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I'm training a Unet model for tumor segmentation. I have a dataset of 400 patients for that. The used images are CT scans (3D images) that I divide into 2D images (for a total of 30k 2D images).

I am actually splitting the dataset into: 10% test data, 18% validation data, 72% actual training data. I'm dividing the test and training data over patients (i.e. the patients used for testing are not the same as the one for training). Afterwards, I shuffle the 2D images and split in training/testing dataset (i.e. the same patients can be found in training dataset and validation dataset but not same stack images).

I have two questions:

  • Should I split the train/validation dataset according to patients too ?
  • Are the division percentages in train/test/validation adapted for my problem ?
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Generally numbers (percentages) do not matter.

What matters is that your Splitting (Train/test/Validation) does 2 things. Represent the real world sitatution and making sure the model can generalise given that ist evaluated on the holdout sets.

So what does that mean here exactly? You have 30k Images and 400 patients. Most likely patients(scans) will differ from each other so you should split according to patients also to make sure the model can generalise on slightly different distributions of images.

And according to percentages. You Need to make sure that Things you find in Train test and Validation represent your Problem. This can mean Splitting by Patient, Splitting by some other feature, checking the Distribution of data etc. but what it does not mean is that only cause you have 12% in one set you are sure.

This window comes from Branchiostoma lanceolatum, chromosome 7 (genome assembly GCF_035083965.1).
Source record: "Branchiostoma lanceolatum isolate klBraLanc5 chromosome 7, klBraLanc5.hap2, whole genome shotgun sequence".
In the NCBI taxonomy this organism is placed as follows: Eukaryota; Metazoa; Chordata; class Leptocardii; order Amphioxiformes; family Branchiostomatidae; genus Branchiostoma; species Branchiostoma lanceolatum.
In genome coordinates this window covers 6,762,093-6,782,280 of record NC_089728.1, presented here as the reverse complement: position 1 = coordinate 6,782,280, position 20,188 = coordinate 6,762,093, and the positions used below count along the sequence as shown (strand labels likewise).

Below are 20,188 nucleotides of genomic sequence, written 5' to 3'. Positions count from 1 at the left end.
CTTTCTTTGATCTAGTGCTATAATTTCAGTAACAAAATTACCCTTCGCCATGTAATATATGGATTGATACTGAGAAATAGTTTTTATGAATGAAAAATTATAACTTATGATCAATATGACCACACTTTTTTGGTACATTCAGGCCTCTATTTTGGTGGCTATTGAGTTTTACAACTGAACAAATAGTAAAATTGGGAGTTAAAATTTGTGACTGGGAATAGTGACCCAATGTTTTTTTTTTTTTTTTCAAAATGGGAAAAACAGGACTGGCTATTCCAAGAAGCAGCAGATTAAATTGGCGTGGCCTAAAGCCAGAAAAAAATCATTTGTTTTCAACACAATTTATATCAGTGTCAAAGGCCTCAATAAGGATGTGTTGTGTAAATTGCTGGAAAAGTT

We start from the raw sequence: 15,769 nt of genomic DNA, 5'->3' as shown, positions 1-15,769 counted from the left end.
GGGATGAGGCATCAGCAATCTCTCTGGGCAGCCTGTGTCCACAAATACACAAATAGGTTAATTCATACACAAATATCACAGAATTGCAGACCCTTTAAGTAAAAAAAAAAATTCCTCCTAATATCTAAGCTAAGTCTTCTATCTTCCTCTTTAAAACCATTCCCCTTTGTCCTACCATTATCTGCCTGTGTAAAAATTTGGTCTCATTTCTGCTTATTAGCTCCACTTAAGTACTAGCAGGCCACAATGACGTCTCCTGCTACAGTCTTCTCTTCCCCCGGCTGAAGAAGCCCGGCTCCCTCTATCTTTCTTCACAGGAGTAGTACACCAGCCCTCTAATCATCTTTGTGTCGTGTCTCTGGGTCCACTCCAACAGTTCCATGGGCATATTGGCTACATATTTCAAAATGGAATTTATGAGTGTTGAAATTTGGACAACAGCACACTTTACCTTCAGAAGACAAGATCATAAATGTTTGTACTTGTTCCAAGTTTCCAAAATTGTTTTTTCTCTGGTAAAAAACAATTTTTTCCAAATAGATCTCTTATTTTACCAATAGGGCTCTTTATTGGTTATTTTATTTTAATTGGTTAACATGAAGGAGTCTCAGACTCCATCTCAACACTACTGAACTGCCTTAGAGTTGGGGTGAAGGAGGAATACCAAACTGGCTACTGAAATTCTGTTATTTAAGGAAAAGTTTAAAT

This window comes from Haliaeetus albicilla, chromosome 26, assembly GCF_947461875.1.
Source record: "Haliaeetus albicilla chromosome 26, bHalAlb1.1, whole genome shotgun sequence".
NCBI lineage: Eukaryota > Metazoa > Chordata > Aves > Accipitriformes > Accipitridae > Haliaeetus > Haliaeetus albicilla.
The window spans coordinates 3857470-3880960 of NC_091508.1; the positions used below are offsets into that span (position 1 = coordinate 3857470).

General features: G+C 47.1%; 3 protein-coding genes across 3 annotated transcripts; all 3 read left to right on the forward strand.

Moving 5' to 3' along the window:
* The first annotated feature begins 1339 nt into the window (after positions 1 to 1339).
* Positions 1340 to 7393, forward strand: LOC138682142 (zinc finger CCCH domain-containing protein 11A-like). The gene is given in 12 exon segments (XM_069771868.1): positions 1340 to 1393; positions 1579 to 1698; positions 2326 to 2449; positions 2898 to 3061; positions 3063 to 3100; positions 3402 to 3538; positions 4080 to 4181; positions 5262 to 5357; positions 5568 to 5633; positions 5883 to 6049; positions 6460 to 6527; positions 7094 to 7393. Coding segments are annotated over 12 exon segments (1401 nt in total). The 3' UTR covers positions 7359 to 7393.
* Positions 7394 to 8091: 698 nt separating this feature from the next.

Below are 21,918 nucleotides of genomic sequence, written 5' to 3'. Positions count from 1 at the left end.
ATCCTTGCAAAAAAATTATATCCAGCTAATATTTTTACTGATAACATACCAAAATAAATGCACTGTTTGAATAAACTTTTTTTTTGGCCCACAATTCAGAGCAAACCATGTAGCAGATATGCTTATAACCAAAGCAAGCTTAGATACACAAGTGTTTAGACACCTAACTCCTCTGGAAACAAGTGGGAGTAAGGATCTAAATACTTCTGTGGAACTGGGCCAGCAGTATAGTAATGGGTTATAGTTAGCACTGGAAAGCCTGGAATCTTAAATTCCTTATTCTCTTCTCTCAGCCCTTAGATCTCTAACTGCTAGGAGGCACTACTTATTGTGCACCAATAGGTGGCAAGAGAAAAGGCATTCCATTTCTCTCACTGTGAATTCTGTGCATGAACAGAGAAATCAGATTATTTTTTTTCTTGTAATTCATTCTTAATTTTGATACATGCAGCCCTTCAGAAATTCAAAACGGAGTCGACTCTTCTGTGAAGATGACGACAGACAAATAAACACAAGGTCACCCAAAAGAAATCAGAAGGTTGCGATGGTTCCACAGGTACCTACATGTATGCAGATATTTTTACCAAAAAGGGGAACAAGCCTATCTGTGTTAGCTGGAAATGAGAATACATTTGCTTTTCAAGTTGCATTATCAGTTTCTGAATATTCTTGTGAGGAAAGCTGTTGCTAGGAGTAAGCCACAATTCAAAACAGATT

What does that mean. Lets say you have 1000 rows of data. You split 90% 10% so in holdout you have 100 data Points. But in the Train set out of the 900, the majority of them are same similiar. And they differ from the 100 Points in holdout. Is this a good split? obviously not cause your model is learning Nothing.

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Generally you should have a 60% train dataset and a 20% validation as well tests set. I'm not familiar with the tumor segmentation thing but as long as the images for the same pacient are different and with a relevant level of difference that must be enough.

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  • $\begingroup$ Thank you for your answer. The "distance" between two slices of the 3D stacks is about 3mm so the 2D images have sometimes tumors with the same shape. Besides, I use augmentation on the training images (that means that the model never learns on the initial images). $\endgroup$ – Nicolas Nov 6 '20 at 7:30

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